Stanford Band’s hard work pays off at Rose Bowl
Members of the Leland Stanford Junior University Marching Band may have been among the hardest working university representatives during the recent Rose Bowl festivities.
Some 300 undergraduate and alumni members of the Band, in addition to the Tree and Dollies, jammed six performances—including the nearly three-hour Rose Bowl parade—into a four-day visit to support the Stanford football team and its fans in Pasadena.
The Band delayed its departure, choosing to stay on campus to support the men’s and women’s basketball teams during home games on Dec. 29. Members then hopped on a bus for an overnight trip to Los Angeles. Their first stop—bright and very early—was at Glendale Community College, where they committed 10 hours to practicing pregame and halftime shows, as well as—wait for it—marching.
For hours on end and despite intermittent rain, Band members practiced marching for the Rose Bowl parade on the Glendale Community College track. Especially daunting was planning for the abrupt corners featured in the 5.5-mile parade route. As a “scatter band,” the Stanford Band rarely marches, and generally never in formation. So to prepare, members packed two more marching rehearsals at downtown Los Angeles locations into their schedule.
The Band’s nonstop itinerary also included performances at a reception for football families, the Rose Bowl kickoff luncheon, the pep rally at LA Live and the pre-game Stanford Alumni Association tailgate. And just about everywhere they went, members were beseeched for photos. The schedule was so tight that a Los Angeles Police Department motorcycle escort was required at one point.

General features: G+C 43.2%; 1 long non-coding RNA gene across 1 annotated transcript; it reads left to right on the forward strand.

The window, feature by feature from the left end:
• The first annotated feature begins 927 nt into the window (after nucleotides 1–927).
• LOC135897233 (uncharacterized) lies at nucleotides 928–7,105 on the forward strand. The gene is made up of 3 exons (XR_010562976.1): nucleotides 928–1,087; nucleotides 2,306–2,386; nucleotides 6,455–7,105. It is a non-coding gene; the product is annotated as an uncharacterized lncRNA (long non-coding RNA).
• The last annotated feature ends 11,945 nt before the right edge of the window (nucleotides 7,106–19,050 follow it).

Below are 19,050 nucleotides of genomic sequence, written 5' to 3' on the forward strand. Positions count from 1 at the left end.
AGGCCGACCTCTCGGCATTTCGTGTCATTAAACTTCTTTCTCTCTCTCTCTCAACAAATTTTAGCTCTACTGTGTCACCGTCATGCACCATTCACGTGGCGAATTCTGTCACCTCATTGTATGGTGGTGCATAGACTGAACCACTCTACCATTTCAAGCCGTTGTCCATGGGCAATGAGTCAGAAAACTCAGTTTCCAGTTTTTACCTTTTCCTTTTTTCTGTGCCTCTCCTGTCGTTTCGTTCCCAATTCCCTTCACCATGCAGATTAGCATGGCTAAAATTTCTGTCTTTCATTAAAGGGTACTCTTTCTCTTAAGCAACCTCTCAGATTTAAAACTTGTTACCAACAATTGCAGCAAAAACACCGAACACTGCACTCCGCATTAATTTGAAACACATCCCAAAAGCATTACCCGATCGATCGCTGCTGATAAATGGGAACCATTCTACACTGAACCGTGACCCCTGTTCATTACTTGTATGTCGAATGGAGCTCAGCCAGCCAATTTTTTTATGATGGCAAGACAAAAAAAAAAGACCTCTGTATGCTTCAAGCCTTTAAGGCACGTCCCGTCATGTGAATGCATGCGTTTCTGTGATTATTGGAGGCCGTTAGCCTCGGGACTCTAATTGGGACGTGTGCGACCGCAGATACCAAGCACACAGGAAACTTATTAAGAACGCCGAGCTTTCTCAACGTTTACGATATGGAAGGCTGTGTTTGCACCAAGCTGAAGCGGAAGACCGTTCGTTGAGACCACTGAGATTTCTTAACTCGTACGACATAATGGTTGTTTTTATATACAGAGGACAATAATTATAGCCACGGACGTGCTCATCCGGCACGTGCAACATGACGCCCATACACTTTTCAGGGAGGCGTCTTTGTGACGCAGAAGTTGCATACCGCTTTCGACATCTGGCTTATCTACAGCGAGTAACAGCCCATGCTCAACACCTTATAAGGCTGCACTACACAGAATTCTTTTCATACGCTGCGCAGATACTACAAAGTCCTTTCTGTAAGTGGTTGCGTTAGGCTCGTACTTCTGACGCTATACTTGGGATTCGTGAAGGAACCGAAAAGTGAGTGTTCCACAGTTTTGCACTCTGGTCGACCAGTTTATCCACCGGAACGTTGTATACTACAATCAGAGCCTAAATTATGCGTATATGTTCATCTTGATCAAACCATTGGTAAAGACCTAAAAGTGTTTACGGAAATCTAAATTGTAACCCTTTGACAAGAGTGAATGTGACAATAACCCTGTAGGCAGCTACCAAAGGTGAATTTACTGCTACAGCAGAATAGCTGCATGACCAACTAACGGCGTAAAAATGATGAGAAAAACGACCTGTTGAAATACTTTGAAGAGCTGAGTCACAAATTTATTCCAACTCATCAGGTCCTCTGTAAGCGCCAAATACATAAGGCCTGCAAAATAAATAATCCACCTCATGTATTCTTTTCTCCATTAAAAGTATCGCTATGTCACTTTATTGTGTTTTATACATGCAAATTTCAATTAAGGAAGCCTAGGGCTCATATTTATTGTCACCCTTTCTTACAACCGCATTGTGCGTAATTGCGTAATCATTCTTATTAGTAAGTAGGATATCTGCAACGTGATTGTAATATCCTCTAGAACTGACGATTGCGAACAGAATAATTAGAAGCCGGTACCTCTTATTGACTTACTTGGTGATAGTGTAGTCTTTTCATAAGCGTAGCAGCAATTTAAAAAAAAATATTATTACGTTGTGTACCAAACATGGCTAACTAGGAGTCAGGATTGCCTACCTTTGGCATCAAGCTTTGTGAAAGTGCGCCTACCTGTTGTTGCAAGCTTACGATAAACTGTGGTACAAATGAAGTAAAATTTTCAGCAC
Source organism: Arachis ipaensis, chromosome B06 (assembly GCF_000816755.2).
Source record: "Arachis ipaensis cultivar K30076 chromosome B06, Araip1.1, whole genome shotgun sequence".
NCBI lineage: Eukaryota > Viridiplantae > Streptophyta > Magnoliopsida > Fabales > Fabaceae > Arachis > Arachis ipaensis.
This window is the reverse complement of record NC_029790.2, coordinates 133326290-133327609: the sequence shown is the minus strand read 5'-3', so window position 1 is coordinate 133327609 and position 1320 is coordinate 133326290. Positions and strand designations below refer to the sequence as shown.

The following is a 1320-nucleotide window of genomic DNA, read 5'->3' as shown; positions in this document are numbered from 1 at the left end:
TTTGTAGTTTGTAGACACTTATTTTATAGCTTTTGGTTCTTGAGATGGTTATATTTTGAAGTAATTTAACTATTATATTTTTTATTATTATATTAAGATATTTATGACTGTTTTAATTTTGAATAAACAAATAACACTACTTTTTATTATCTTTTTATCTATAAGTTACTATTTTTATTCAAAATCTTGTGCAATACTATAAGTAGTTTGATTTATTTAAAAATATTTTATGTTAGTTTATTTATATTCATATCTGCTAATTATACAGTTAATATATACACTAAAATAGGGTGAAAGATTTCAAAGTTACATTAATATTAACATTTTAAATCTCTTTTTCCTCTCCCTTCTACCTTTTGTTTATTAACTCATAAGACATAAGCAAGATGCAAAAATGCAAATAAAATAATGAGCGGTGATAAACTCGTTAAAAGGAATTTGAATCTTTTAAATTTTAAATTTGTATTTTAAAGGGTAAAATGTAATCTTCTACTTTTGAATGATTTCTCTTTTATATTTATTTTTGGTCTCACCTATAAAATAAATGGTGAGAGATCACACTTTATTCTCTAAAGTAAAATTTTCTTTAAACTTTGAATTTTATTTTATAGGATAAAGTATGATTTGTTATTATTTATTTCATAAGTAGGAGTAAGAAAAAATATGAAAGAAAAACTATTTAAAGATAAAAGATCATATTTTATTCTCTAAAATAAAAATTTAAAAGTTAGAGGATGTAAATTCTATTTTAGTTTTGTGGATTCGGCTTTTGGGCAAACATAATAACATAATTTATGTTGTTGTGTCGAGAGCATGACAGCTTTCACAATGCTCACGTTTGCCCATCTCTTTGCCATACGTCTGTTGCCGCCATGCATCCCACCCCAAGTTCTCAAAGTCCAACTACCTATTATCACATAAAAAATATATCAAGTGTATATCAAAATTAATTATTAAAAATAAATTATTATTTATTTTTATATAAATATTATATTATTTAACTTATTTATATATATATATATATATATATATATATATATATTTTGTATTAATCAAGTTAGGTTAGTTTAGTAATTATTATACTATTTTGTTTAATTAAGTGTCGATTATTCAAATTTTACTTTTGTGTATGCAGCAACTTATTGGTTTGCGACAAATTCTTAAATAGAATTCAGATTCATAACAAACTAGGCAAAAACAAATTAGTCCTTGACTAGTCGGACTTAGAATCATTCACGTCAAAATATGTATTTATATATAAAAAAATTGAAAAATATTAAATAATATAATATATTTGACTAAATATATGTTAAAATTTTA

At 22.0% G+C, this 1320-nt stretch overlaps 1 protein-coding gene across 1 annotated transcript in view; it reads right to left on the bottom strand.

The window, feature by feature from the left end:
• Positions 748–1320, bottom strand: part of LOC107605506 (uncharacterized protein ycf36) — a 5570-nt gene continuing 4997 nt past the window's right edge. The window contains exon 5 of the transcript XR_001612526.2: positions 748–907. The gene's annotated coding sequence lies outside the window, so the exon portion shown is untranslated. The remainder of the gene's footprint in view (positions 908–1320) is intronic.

The Band’s pregame show was a playful take on mascots. Its halftime show, which drew a mixed response from the crowd, was an “Homage to Fromage” featuring bad cheese puns in honor of Wisconsin’s reputation as a cheese producer.
In the end, all the hard work paid off, according to RACHEL AUMANN, assistant dean for student life and Band adviser, even if the parade corners ended up more spirited than precise. Aumann credited the Band student leadership.
“They had to schedule practice for nearly 300 people to learn how to march in sync, all the while trying to meet the event requests of the tournament, the Athletic Department and the Alumni Association,” she said.
She added, “They managed to pull off all their events with seeming ease and got enough practice in to nail it on parade day. I am most proud that they were able to look good and sound great after all the hard work and despite little sleep. Their performances seemed a perfect balance between respect for the tournament traditions and rocking out as usual.”
Among the members of the Student Life office who accompanied the Band and cheerleading squad to the Rose Bowl were CHRIS GRIFFITH, dean of student life; RALPH CASTRO, associate dean of student affairs and director of the Office of Alcohol Policy and Education; and KEN HSU, assistant vice provost and director of the Graduate Life office.